In an awkward moment for the task force, Charles Dyer, a subject of one of Benda's experiments and a task force member, appeared to question some of the report's findings. Dyer, 53, said he thought it was possible that test subjects had suffered health effects and wondered whether the government or universities might be covering up the existence of similar experiments.

"We were brought up here to be taught things and to learn. But we were used, and I don't think that's right," said Dyer, now a truck driver receiving workers compensation. "It seems like everything is being covered up."

Austin LaRocque, a 53-year-old construction worker, was Dyer's friend and also a test subject during his nine years at Fernald. He said the publicity resulting from the state investigation has hurt his career and personal life.

"This has affected me in many ways. It has affected my family," said LaRocque, a member of the task force. "I had to use an assumed name and I've lost jobs because of this school [Fernald]."

LaRocque and Dyer were both members of the so-called "Fernald Science Club," a group of students enticed with trips and parties to participate in the tests.

"The provision of special rewards...otherwise unavailable to individuals confined in an institutionalized setting...resulted in the research subjects being unfairly enticed by those conducting the research," the report states in one of its 11 findings.

Task force members also vehemently condemned a series of theyroid experiments and a nuclear fallout study conducted at other state schools for the retarded.

Misilo said he was "particularly horrified" at the nuclear fallout experiment conducted "on babies" at the Wrentham State School in Wrentham, Mass. A Harvard Medical School assistant professor and a Harvard researcher conducted the 1961 experiment in which they fed "mentally defective" children aged one to 11 small doses of radioactive iodine.

White-Lief said researchers delegated the task schools' superintendents, thereby failing to ensure that the informed consent of the subjects was obtained "Each of the researchers had a non-delegable duty. The duty rested on the researchers," White-Lief said.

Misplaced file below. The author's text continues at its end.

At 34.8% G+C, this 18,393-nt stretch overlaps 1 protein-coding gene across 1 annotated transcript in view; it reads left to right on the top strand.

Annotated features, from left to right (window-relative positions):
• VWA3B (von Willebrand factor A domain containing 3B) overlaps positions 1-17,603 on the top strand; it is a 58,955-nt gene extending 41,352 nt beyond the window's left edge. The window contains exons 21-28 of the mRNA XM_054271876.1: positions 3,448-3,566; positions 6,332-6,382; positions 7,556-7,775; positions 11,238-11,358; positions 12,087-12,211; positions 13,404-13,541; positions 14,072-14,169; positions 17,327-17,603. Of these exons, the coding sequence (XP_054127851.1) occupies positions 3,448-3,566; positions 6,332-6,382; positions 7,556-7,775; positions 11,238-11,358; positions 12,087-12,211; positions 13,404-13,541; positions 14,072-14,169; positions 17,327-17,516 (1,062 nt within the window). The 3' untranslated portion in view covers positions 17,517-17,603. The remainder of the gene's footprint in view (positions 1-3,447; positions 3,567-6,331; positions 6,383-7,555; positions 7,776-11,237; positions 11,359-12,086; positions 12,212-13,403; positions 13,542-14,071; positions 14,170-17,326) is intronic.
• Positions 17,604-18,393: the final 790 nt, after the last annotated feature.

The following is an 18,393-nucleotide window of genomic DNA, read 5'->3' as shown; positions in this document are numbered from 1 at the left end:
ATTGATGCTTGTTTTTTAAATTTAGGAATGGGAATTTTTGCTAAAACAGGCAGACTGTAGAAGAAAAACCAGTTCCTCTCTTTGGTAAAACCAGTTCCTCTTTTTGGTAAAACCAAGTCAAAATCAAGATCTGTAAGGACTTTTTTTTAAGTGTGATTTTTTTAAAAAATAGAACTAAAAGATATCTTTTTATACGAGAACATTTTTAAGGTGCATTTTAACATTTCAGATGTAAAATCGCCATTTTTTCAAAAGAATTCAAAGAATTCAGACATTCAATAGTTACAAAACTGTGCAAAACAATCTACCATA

The 272-page report cites the task force's three main findings:

. The research conducted on human subjects at or form state schools between 1943 and 1973 that involved the introduction of radioactive substances into their bodies was conducted in violation of the fundamental human rights of the subjects involved.

. The Commonwealth of Massachusetts, which was at the time charged with the responsibility of caring for the individuals in its custody, failed to provide basic protection to the individuals who were subjected to the research.

.Laws designed to protect persons with mental retardation from being subjected to experimentation are inadequate and need to be strengthened.

Task force members urged the Department of Mental Retardation to support the passage of current legislation filed by Gov. William F. Weld '66. The proposed law requires the informed consent of human subjects as a condition for performing research in any state facility.

U.S. Rep. Edward J. Markey (D-Mass). issued a statement yesterday praising the task force and the report.

"From my viewpoint, the most important recommendations of the report are compensation for damages and mechanisms to prevent a recurrence," said Markey, adding that he has already introduced legislation to set federal standards for compensation.

Sen. Edward M. Kennedy '54-'56 (D-Mass) echoed Markey's statement in a letter accompanying the report.

"Together we will uncover the full extent of the problem and ensure this will not occur again," Kennedy said.